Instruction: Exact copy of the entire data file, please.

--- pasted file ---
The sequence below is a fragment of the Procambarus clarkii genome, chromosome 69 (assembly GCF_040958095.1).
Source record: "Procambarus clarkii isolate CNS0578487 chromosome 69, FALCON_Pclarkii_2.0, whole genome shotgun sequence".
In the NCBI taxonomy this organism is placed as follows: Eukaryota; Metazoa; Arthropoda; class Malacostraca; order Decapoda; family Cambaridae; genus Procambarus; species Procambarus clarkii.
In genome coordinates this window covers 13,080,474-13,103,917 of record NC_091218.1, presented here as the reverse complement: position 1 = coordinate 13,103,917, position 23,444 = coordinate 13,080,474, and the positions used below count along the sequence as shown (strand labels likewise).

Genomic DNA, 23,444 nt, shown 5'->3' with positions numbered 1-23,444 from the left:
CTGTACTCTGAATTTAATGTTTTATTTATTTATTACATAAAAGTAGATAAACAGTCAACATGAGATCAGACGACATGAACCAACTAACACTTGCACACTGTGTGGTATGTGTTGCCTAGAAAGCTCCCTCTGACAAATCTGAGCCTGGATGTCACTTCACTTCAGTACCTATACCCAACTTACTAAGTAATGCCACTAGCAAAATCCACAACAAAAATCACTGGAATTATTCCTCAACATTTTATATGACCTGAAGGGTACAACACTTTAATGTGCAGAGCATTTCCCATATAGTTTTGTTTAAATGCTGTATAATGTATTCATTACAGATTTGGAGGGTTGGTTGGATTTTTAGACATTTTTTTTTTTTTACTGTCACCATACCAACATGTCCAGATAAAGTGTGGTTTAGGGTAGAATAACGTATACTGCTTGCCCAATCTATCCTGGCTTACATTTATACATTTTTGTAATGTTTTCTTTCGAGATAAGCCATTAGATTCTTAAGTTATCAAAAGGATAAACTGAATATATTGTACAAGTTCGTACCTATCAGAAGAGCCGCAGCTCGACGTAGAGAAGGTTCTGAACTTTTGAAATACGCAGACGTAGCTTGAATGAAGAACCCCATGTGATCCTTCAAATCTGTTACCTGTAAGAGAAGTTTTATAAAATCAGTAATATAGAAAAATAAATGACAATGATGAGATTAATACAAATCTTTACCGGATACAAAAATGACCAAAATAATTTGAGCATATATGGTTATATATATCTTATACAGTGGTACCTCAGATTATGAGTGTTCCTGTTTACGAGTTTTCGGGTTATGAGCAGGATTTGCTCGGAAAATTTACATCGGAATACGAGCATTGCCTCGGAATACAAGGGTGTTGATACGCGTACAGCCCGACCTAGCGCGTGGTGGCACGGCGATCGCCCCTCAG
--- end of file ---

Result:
The sequence below is a fragment of the Procambarus clarkii genome, chromosome 69 (assembly GCF_040958095.1).
Source record: "Procambarus clarkii isolate CNS0578487 chromosome 69, FALCON_Pclarkii_2.0, whole genome shotgun sequence".
In the NCBI taxonomy this organism is placed as follows: Eukaryota; Metazoa; Arthropoda; class Malacostraca; order Decapoda; family Cambaridae; genus Procambarus; species Procambarus clarkii.
In genome coordinates this window covers 13,080,474-13,103,917 of record NC_091218.1, presented here as the reverse complement: position 1 = coordinate 13,103,917, position 23,444 = coordinate 13,080,474, and the positions used below count along the sequence as shown (strand labels likewise).

Genomic DNA, 23,444 nt, shown 5'->3' with positions numbered 1-23,444 from the left:
CTGTACTCTGAATTTAATGTTTTATTTATTTATTACATAAAAGTAGATAAACAGTCAACATGAGATCAGACGACATGAACCAACTAACACTTGCACACTGTGTGGTATGTGTTGCCTAGAAAGCTCCCTCTGACAAATCTGAGCCTGGATGTCACTTCACTTCAGTACCTATACCCAACTTACTAAGTAATGCCACTAGCAAAATCCACAACAAAAATCACTGGAATTATTCCTCAACATTTTATATGACCTGAAGGGTACAACACTTTAATGTGCAGAGCATTTCCCATATAGTTTTGTTTAAATGCTGTATAATGTATTCATTACAGATTTGGAGGGTTGGTTGGATTTTTAGACATTTTTTTTTTTTTACTGTCACCATACCAACATGTCCAGATAAAGTGTGGTTTAGGGTAGAATAACGTATACTGCTTGCCCAATCTATCCTGGCTTACATTTATACATTTTTGTAATGTTTTCTTTCGAGATAAGCCATTAGATTCTTAAGTTATCAAAAGGATAAACTGAATATATTGTACAAGTTCGTACCTATCAGAAGAGCCGCAGCTCGACGTAGAGAAGGTTCTGAACTTTTGAAATACGCAGACGTAGCTTGAATGAAGAACCCCATGTGATCCTTCAAATCTGTTACCTGTAAGAGAAGTTTTATAAAATCAGTAATATAGAAAAATAAATGACAATGATGAGATTAATACAAATCTTTACCGGATACAAAAATGACCAAAATAATTTGAGCATATATGGTTATATATATCTTATACAGTGGTACCTCAGATTATGAGTGTTCCTGTTTACGAGTTTTCGGGTTATGAGCAGGATTTGCTCGGAAAATTTACATCGGAATACGAGCATTGCCTCGGAATACAAGGGTGTTGATACGCGTACAGCCCGACCTAGCGCGTGGTGGCACGGCGATCGCCCCTCAG